smoke

I write better when I smoke. Don’t ask me to reduce it to a science.

Not a bomb?

That’s what the PNP says. Most commentators, predictably enough, disagree. Many prefer Ayala’s explanation that a bomb was used. That whole line of thought is based on this bad boy.

RDX. Cyclotrimethylenetrinitramine. It’s the explosive that comprises at least 91% of C-4. According to many pundits – and experts – it’s presence at the blast site is proof positive that C-4 was used. However, half a minute’s cruising on the web reveals that making things go boom isn’t the only use for RDX. Apparently, it has industrial usage as well. Which ought to give people pause, truth be told.

I’m no expert, see? But C-4 has about 8% of other things in the mix, including a tagging chemical such as 2,3-dimethyl-2,3-dinitrobutane or DMDNB. Now taggants like DMDNB aren’t necessary for the explosion. It’s put there simply to survive the blast and let investigators know that C-4 was used, and where it came from. Because C-4 is a highly restricted explosive, and its manufacture is a closely guarded process (the US and the UK make it differently even) it is practically inconceivable for there to be cakes of C-4 floating around without taggants. It follows that the absence of a taggant is a pretty strong argument against the use of C-4. Couple that with the fact the RDX can be used for purposes other than blowing things up … well, it adds up to not dismissing the PNP report out of hand.

Quite the contrary, I should say. Let’s not blindly assume that the PNP was correct, fine. But let’s also not let our jaundiced view of the PNP – and the government – blind us to the necessity of taking Ayala to task as well. What was RDX doing in their basement? What use was RDX being put to in a mall that receives thousands of people on a daily basis. For Ayala to just stubbornly maintain that it was a bomb and not negligence is tantamount to an unsubstantiated general denial that, in court, doesn’t hold water at all.

If Ayala wants to prove the PNP wrong, it should eliminate all possible alternative explanations for the presence of RDX in its basement. But so far, no one has asked this of Ayala. Not the crusading media, not the NGOs, not the human rights groups who have so far remained silent about this fatal breach of respect for the right of people to life. I have to wonder: is it because government is such an easy target that people forget that big corporations can be at fault as well?

It’s called corporate responsibility folks. And it’s not limited to throwing money at the relatives of the dead and injured.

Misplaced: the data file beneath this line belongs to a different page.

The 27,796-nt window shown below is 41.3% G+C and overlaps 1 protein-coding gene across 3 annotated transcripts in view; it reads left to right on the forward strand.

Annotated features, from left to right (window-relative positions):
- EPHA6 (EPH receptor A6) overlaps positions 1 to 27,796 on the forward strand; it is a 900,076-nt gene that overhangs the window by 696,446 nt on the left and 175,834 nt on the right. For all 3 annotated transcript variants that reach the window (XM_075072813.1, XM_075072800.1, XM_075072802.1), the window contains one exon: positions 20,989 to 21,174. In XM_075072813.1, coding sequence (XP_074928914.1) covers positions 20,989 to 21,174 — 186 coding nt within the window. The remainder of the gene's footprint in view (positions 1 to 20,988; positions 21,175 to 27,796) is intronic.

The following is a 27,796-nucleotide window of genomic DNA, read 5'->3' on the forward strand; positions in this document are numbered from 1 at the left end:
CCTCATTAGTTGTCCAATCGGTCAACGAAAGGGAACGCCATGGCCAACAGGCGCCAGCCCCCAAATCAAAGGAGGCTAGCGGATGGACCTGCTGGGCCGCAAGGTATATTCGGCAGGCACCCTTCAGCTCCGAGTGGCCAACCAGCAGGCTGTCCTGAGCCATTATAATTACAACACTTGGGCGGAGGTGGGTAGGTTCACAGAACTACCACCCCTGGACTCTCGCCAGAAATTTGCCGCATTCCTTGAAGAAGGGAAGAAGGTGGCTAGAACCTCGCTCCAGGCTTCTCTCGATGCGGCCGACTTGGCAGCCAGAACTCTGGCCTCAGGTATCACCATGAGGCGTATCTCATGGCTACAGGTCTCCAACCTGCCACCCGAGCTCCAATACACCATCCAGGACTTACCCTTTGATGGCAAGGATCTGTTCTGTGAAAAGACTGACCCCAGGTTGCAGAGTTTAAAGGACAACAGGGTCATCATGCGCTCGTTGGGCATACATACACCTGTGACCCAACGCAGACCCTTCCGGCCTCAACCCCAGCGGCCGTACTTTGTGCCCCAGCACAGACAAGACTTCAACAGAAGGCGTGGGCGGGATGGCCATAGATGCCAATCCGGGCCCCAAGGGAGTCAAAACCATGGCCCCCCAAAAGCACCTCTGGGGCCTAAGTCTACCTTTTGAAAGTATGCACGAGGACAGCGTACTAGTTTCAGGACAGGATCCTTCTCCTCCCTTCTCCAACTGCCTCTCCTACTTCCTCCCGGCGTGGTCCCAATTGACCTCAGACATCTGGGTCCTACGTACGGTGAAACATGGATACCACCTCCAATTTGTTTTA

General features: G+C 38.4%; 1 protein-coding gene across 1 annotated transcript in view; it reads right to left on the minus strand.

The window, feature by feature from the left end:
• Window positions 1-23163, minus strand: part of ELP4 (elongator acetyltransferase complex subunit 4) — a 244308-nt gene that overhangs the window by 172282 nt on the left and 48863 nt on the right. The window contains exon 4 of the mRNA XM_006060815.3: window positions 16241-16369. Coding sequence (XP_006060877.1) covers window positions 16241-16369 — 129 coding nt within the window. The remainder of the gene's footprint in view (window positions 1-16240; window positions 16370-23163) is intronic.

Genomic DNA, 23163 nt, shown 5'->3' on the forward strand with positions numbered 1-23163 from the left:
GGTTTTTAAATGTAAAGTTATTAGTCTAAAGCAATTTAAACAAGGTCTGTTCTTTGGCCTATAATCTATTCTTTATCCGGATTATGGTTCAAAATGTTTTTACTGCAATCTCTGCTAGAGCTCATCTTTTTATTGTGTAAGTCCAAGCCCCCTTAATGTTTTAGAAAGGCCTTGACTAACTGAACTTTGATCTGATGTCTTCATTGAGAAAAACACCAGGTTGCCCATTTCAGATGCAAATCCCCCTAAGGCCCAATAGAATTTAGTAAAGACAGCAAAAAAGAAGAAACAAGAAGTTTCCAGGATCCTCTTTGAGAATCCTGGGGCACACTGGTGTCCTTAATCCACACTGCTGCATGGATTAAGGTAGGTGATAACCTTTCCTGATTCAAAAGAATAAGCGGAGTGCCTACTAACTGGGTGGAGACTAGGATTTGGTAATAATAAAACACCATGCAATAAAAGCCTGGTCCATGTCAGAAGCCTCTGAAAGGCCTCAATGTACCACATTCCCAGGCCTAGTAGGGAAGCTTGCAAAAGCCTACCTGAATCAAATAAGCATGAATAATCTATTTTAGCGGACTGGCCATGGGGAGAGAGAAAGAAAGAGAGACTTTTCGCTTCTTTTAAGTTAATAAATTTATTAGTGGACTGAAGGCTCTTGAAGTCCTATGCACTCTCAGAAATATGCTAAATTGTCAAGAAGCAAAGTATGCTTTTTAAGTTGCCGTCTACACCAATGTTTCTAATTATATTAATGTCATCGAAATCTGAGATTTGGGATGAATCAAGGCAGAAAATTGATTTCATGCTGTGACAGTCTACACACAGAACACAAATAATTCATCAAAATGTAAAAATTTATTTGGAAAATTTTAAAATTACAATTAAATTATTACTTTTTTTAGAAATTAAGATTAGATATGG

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Filed under: journalism, musings, , , ,

20 Responses

  1. cvj says:

    What are the other industrial uses of Cyclotrimethylenetrinitramine?

  2. rom says:

    cvj:i’ve tried to find what these industrial uses are, but i guess i’m not as good at googling as i thought. although the mention of ‘other industrial uses’ abounds (by sources such as the wikipedia), i am constrained to believe that these industrial uses have to fall under the hard-core insider category; information not available to the general public.

  3. tonio says:

    so the giant fart theory wins?

  4. tonio says:

    hmm… i’ve done a bit of my own searching.

    PETN and RDX make the plastic explosive Semtex. PETN of course is what your plastic soda bottles are made of.

    RDX is the trigger explosive for nuclear explosives, because of its rapid detonation rate. This also makes it excellent as a propellant for mortar shells and other munitions, as well as fuel for solid rocket boosters.

    RDX is carcinogenic and toxic to humans. US occupational safety agencies have set the maximum lifetime safe limit of exposure to RDX at .0015 – .002 mg/L for a 70kg adult.

    Soooo…. i don’t know what the other commercial uses for RDX are, but if it’s in toothpaste, as was claimed by some of our local experts, then i ain’t brushing my teeth with commercial toothpaste anymore.

  5. cvj says:

    Rom, i asked because i also couldn’t find the other uses of RDX. My understanding is that the other industrial uses also has something to do with blowing things up.

    One compelling argument put forward by the PNP and emphasized by DJB is that they found no ‘crater’ which is a defining characteristic of high explosives. I doubt though that the PNP has an interest to really look for it.

  6. tonio says:

    oh, there is a small amount of RDX (or HMX, its less toxic and yet even more powerful cousin) in the propellant mixture used to deploy car airbags.

    RDX is also a component in mining explosives (blasting caps, sheet explosives). Again, it’s rapid and forceful detonation are the qualities sought after when using it.